This is precisely the sort of vapid utopianism that begs so many questions it's meaningless. Really? How did "we" turn our backs on it Bruce?

    "Sure, we hate Exxon because they're huge and they're everywhere." Personally, it seems a little L.Ron Hubbard-y to contrive a eco-social movement with designated hate subjects, if not downright Nineteenth Century. Wouldn't it be more intrinsically interesting to try to understand the reflexive envy in a society that's not all that zero-sum anymore? Doesn't Bruce feel some irony in poking at Ellison's "proper" enemies, when his own cachet cows look as stereotypically sacred as anyone elses?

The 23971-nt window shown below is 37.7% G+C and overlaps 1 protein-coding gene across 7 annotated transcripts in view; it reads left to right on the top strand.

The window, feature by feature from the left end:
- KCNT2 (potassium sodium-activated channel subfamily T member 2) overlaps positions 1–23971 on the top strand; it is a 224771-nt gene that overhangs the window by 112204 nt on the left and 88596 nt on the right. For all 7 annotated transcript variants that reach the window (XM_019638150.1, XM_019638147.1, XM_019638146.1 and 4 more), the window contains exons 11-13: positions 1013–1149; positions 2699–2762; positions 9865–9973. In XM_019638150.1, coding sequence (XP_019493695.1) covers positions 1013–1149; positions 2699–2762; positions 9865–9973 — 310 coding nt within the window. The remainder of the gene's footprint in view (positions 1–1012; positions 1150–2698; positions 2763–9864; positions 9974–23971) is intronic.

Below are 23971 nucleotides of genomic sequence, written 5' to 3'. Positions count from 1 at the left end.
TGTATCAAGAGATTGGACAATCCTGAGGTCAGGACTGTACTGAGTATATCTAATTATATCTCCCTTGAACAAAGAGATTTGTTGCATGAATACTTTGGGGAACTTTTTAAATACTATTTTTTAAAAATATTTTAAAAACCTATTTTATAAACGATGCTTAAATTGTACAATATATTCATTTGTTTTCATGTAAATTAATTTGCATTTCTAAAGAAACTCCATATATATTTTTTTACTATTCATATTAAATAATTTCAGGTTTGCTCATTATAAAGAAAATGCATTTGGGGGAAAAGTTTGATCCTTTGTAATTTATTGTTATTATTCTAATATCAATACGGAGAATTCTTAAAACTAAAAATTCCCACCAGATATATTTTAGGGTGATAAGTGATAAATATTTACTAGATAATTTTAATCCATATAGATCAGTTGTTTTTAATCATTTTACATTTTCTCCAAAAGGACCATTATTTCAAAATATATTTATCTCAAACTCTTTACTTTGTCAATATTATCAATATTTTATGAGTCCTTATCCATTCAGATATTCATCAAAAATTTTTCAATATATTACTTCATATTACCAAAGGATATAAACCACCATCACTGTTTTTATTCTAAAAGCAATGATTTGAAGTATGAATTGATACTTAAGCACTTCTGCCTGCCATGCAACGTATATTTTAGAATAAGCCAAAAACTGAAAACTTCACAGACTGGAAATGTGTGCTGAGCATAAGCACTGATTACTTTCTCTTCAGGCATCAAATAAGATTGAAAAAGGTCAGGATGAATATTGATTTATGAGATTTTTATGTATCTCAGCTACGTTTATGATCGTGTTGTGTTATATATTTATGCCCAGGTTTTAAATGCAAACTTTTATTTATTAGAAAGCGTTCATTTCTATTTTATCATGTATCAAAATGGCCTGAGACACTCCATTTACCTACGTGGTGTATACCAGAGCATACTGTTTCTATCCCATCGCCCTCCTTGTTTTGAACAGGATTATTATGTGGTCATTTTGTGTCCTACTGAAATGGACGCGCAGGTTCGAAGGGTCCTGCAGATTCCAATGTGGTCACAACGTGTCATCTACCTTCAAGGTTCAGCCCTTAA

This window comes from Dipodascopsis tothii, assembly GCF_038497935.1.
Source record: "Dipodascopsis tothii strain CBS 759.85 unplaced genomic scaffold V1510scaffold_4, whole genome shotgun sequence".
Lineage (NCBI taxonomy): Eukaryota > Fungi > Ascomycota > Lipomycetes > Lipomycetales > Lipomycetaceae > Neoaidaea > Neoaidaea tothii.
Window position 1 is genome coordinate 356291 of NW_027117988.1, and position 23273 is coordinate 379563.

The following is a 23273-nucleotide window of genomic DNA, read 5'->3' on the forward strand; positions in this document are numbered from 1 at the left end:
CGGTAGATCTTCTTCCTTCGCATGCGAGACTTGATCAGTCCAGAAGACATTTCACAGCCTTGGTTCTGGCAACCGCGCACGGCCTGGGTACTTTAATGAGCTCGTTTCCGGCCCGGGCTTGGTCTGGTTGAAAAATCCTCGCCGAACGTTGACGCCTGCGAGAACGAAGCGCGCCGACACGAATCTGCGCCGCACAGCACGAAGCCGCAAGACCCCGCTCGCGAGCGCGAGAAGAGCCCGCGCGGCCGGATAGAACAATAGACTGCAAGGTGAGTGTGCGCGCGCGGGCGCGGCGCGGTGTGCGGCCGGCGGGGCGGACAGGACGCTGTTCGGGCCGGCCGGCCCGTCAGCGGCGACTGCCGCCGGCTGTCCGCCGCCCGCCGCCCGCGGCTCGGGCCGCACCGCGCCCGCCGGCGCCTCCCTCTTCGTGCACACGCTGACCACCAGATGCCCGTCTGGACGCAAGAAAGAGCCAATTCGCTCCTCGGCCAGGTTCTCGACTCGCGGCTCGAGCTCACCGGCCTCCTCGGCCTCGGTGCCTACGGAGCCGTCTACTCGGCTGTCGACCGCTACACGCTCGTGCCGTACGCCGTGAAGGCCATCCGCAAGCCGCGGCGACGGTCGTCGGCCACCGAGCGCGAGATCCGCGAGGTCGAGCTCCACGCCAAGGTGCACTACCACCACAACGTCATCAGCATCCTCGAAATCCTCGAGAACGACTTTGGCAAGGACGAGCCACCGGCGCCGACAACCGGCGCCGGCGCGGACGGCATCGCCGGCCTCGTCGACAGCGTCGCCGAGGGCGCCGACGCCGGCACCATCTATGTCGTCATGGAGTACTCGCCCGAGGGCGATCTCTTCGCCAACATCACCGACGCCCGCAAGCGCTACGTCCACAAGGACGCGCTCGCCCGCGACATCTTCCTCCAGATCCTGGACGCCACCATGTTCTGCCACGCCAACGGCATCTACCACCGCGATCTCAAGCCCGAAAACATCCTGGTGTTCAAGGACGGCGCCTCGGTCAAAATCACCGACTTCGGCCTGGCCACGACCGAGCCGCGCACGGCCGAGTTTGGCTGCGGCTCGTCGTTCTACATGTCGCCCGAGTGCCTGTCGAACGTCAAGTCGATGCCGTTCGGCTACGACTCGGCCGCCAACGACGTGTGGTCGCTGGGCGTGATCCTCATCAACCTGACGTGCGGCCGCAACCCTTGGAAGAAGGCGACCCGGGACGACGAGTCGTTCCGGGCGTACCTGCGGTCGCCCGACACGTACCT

I dunno. He's just got this 'end of history' thing cooking, looking for the McGuffin in a story that's just a stream-of-consciousness monologue. He keeps trying to refer to "the real story" or the very-much-italicized "truth", but I don't see how he manages it with a straight face. Maybe he's laughing all the way to the bank. I still cannot find the kernel of tangibility he seems to keep flourishing.

    It's probably just me.
    • I'm with you. I was reading it in the actual magazine last month (go subscribe! it's good!) hoping to see more good Cyberpunk stuff. I can attribute some of his missing proof to lack of magazine space (and reader attention, or lack thereof).

      However, one interesting approach his Viridians (or whatever they'd call themselves) have is simply the "you catch more flies with honey" idea: Instead of beating everyone's heads with doom and gloom environmental scenarios, why not work harder to create marketable r